For the seventh year in a row, the CCAMLR declined to establish new marine protected areas (MPAs) around Antarctica, despite concern that the melting ice in Antarctica has reached alarming levels, jeopardizing some key populations of penguins, krill, whales, seals and other marine animals.

For the seventh year in a row, the international community has declined to establish new marine protected areas (MPAs) around Antarctica. Scientists, conservationists and some governments have been pushing for greater protections, concerned that the melting of ice in Antarctica has reached alarming levels, jeopardizing the existence of several key animal species in the region. The stalemate comes even as a new threat to wildlife emerged in the region: the discovery last week that a virulent form of avian flu had reached Antarctic bird colonies. 

The 42nd annual meeting of the Commission for the Conservation of Antarctic Marine Living Resources (CCAMLR), the intergovernmental body charged with protecting marine life and managing fisheries in the Southern Ocean, took place Oct. 16-27 in Hobart, Australia, with 26 member countries and the European Union participating. Among other conservation measures, the commission reviewed and voted on proposals to establish new MPAs in East Antarctica, the Weddell Sea and the Antarctic Peninsula, as part of a network of MPAs in the region. If approved, the three new MPAs would cover a total of more than 4.5 million square kilometers (1.7 million square miles). It was the seventh consecutive time China and Russia vetoed all attempts to establish new MPAs. 

However, CCAMLR members committed to holding a “special symposium” in July 2024 to discuss how the Antarctic Peninsula MPA, first proposed in 2018 by Chile and Argentina, might be implemented. This MPA would include most of the areas where the region’s main fishery, for krill (Euphausia superba), takes place. A previous CCAMLR special meeting focusing on developing a road map to creating new MPAs, convened in June in Santiago, Chile, failed to make any progress.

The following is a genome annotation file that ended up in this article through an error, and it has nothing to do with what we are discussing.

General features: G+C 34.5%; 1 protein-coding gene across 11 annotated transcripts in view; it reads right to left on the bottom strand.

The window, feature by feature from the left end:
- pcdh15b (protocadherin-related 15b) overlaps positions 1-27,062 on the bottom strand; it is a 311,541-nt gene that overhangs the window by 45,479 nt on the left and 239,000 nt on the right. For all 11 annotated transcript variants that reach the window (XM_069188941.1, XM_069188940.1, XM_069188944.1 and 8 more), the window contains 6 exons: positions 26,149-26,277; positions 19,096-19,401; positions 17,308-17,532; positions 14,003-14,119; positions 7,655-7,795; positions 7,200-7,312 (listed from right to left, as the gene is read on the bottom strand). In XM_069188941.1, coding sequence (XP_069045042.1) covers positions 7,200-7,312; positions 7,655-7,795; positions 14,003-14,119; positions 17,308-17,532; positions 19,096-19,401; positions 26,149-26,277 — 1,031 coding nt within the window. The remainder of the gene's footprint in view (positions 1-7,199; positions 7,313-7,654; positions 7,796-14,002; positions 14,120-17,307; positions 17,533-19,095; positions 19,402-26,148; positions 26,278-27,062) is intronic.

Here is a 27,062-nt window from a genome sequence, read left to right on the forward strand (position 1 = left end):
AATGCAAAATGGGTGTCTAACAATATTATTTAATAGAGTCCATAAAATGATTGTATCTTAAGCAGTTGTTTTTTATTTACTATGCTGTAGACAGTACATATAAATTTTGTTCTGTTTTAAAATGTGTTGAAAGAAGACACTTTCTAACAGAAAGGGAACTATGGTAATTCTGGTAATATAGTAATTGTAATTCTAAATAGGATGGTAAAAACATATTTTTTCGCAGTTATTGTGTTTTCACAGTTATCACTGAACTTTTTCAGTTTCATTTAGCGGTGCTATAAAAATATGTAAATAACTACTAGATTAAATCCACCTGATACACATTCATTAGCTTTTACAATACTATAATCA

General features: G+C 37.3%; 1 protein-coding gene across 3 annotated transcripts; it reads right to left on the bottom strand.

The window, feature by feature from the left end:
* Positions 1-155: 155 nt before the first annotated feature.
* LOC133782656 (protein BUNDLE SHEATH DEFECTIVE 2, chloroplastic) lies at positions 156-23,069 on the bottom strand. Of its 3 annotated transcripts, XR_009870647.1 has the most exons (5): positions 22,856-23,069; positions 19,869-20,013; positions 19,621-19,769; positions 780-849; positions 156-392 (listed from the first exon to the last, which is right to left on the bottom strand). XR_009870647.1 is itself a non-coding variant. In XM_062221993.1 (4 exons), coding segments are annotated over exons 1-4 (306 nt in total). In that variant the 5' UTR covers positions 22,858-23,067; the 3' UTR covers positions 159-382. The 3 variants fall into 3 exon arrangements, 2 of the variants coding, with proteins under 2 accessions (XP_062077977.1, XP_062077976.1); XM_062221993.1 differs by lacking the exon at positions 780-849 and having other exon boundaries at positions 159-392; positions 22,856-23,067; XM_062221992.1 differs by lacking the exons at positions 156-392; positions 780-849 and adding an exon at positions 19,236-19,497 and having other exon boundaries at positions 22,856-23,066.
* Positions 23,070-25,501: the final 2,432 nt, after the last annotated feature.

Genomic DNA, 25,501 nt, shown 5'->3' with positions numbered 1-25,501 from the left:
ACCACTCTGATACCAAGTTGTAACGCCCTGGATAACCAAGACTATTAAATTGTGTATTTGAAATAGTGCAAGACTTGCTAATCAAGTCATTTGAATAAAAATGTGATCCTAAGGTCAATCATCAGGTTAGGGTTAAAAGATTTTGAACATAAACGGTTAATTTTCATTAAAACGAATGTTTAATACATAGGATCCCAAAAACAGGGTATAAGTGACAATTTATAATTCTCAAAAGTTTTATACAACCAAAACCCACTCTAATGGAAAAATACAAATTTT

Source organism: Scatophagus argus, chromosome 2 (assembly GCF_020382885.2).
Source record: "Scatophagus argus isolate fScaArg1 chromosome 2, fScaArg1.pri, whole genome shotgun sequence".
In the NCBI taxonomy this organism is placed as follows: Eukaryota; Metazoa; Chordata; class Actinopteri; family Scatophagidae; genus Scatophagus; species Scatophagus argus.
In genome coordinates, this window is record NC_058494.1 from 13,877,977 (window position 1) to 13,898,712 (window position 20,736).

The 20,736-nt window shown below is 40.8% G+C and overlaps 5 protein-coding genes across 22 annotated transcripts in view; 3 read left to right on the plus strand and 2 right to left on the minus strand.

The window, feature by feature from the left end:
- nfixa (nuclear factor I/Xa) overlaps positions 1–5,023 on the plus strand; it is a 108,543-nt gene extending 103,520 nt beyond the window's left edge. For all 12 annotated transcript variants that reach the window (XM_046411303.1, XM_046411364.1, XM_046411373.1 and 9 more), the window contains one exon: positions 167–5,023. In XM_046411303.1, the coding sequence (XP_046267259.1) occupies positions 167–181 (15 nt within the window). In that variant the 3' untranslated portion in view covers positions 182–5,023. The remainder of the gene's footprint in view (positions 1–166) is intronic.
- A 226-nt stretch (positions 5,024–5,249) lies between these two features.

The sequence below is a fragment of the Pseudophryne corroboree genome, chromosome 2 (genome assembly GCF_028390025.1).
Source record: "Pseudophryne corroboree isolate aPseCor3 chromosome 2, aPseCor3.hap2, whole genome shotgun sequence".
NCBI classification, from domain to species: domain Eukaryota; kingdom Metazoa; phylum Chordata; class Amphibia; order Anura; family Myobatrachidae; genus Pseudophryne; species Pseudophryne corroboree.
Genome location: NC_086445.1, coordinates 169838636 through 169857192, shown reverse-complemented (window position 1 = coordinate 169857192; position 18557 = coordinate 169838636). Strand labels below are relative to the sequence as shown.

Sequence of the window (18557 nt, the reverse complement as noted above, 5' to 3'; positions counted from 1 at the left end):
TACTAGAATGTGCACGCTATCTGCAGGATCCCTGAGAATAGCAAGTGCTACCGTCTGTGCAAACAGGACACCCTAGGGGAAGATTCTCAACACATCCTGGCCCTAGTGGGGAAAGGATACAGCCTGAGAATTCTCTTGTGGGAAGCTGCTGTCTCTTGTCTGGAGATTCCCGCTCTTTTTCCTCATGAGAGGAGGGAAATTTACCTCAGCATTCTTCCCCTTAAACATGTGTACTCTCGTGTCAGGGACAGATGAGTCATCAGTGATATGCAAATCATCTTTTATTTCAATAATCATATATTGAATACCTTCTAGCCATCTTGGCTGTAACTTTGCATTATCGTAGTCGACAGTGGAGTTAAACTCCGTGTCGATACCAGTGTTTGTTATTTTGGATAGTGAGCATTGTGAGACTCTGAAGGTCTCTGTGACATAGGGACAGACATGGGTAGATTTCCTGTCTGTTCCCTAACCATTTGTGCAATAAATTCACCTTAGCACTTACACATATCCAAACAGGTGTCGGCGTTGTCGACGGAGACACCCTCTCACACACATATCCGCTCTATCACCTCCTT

The persistent blockade created a climate of anger or frustration among some delegates. “The conference was very disappointing,” Bettina Meyer, Germany’s representative to the CCAMLR’s scientific committee at the recent meeting, told Mongabay by email.      

According to Meyer, the meeting failed not only to achieve any progress on the MPAs, but also to deliver protections for either an endangered subpopulation of Antarctic fur seals (Arctocephalus gazella) on the South Shetland Islands or the world’s biggest colony of fish nests discovered recently in the Weddell Sea. “Russia and China have opposed the implementation of all these kind of protection measures,” she said.

Perennial stalemate

Founded in 1982 with the aim of “conserving Antarctic marine life,” the CCAMLR meets toward the end of each year in Hobart. In 2009, CCAMLR member countries committed to creating “a representative network of MPAs” to preserve Antarctic ecosystems from the threats of climate change and industrial fishing. After establishing MPAs on the southern shelf of the South Orkney Islands that year and in the Ross Sea in 2016, the process ran aground on the CCAMLR’s consensus-based decision-making system, coming up against Russia and China’s systematic veto. 

Both countries have interests in the krill fishery, which China has been investing in for years. Representatives of the Russian and Chinese delegations did not respond to requests from Mongabay to comment on their positions.

The CCAMLR’s paralysis is raising concern about its ability to achieve its mission.

“There is no doubt that CCAMLR meetings have been rather sterile for several years now,” Orazio Guanciale, a diplomat and representative of the Italian delegation at the Hobart meeting, told Mongabay. “There has been no development on marine protected areas, and nothing was expected. It is a topic that unfortunately is dormant for the moment.”

Andrea Kavanagh, director of the Pew Bertarelli Ocean Legacy Project’s Antarctic and Southern Ocean work, said she was “definitely disappointed” in the CCAMLR’s lack of response to the climate crisis affecting the region. “Such a terrible crisis is there, and CCAMLR is not moving fast enough,” she told Mongabay by phone at the end of the meeting.